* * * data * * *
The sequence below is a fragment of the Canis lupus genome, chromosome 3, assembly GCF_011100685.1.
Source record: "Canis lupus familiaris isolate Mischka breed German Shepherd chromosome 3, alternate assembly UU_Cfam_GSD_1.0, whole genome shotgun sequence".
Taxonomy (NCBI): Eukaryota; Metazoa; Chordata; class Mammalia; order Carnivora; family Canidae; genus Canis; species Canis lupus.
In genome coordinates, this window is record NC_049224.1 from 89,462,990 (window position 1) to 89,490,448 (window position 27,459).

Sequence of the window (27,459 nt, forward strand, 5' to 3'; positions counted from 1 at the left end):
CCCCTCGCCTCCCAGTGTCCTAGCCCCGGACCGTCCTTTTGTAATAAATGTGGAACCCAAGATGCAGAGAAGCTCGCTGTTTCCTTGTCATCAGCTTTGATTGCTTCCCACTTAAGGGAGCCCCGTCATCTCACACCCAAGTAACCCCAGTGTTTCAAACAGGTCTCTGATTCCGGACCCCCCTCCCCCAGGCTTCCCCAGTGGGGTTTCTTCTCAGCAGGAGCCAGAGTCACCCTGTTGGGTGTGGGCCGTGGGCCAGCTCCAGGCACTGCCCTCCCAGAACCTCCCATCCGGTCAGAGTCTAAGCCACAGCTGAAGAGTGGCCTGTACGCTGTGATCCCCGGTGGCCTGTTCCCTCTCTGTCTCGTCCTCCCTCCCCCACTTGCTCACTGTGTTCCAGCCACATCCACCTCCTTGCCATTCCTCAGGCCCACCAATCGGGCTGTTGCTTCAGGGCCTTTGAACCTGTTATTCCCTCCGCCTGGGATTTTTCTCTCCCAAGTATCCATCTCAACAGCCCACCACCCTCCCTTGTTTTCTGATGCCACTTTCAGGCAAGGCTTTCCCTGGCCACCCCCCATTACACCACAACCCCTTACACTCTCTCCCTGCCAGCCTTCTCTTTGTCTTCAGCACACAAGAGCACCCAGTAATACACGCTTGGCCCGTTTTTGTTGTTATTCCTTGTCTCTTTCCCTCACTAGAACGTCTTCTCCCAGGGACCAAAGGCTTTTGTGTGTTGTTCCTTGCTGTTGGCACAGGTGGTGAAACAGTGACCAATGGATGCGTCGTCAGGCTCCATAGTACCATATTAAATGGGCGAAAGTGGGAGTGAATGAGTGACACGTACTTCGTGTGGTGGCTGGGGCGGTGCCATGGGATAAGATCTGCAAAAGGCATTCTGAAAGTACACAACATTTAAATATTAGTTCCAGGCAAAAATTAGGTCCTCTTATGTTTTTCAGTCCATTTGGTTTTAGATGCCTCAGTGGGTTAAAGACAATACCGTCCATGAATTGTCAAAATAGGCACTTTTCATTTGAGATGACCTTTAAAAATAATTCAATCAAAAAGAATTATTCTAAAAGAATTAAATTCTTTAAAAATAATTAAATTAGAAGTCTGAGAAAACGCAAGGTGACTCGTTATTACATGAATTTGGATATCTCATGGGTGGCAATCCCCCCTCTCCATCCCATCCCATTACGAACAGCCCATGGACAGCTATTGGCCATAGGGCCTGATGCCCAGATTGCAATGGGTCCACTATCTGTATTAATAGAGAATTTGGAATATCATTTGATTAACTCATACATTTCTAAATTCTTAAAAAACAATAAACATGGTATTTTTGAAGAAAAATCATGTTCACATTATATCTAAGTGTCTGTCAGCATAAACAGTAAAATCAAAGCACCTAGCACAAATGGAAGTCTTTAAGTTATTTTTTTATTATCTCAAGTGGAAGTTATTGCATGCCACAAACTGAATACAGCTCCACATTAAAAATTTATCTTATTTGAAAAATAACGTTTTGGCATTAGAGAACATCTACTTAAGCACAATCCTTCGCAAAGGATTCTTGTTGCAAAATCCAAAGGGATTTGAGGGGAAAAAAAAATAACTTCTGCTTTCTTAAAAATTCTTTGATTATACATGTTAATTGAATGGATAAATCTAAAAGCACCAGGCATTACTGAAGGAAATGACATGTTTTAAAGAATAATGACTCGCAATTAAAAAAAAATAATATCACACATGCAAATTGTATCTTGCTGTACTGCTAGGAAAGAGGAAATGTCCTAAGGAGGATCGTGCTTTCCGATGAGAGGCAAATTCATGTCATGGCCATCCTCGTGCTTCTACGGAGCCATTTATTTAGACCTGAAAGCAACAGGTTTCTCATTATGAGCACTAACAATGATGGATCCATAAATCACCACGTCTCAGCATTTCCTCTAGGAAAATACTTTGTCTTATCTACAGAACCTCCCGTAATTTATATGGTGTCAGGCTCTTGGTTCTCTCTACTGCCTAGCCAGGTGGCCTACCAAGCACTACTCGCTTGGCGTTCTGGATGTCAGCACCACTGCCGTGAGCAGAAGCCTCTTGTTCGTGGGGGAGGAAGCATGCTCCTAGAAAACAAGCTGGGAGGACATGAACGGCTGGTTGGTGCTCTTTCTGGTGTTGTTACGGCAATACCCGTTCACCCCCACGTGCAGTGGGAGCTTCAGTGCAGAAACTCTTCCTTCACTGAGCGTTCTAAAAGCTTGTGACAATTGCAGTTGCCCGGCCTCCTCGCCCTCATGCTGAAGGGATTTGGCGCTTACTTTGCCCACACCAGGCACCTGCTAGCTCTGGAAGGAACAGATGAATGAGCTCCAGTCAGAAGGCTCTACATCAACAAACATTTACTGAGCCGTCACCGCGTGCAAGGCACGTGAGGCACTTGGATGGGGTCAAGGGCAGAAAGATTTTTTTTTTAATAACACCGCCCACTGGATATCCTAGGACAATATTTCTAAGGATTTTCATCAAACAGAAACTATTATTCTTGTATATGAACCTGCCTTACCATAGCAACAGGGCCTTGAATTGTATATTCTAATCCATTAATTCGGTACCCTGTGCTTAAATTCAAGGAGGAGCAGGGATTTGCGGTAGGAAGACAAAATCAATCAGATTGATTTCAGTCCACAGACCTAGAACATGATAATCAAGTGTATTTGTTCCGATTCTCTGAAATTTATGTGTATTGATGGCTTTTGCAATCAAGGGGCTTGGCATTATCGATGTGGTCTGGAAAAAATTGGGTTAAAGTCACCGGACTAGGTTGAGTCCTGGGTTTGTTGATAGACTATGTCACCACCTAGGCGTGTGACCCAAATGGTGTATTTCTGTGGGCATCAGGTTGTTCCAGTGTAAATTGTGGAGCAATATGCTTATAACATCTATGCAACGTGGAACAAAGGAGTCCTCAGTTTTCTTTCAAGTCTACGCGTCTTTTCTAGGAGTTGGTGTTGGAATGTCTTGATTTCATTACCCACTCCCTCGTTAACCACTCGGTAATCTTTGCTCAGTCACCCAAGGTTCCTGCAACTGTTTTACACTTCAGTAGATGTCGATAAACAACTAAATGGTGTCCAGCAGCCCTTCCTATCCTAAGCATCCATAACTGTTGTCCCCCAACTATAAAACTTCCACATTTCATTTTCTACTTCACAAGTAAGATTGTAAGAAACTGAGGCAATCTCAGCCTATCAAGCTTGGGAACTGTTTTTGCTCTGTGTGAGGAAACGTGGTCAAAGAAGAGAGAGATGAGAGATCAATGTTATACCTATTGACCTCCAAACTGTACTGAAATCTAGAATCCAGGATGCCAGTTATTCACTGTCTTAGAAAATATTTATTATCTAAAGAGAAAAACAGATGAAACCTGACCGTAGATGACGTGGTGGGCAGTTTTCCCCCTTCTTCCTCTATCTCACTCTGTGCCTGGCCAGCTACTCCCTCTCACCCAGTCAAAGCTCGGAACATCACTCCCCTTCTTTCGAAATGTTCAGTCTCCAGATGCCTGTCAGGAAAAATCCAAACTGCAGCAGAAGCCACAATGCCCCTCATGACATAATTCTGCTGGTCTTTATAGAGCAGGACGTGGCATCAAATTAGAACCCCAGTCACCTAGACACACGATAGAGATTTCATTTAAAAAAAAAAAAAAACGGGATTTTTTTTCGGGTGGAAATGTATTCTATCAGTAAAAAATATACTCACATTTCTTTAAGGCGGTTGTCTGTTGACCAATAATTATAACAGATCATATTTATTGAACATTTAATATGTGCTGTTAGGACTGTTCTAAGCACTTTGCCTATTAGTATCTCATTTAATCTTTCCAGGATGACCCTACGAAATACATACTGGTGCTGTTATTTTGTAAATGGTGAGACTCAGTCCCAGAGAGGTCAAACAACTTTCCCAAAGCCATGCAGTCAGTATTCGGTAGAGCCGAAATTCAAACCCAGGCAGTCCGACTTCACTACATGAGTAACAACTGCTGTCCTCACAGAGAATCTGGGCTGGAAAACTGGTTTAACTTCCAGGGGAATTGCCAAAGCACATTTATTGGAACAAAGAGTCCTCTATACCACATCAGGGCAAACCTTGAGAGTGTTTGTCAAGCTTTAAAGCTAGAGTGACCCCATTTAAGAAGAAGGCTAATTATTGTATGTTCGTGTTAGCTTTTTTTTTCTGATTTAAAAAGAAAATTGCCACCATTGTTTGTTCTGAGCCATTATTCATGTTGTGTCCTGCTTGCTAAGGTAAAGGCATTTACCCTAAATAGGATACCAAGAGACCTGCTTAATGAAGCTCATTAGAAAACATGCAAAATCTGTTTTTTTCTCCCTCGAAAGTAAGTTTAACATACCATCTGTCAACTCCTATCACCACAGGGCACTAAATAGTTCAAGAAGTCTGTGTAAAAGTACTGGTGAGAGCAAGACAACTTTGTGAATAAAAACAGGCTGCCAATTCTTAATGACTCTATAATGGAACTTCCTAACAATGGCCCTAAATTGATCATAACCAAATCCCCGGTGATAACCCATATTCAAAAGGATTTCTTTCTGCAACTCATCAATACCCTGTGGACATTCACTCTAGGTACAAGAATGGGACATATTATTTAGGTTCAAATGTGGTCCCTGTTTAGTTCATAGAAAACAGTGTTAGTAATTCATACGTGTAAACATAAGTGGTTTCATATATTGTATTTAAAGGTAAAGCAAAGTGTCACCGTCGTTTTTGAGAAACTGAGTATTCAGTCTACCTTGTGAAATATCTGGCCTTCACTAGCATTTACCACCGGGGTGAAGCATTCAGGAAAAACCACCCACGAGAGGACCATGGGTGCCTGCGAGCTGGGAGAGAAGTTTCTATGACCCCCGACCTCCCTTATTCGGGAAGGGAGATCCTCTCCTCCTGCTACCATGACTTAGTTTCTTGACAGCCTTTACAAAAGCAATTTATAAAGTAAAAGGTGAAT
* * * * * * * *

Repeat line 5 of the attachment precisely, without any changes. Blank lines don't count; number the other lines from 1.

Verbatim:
Sequence of the window (27,459 nt, forward strand, 5' to 3'; positions counted from 1 at the left end):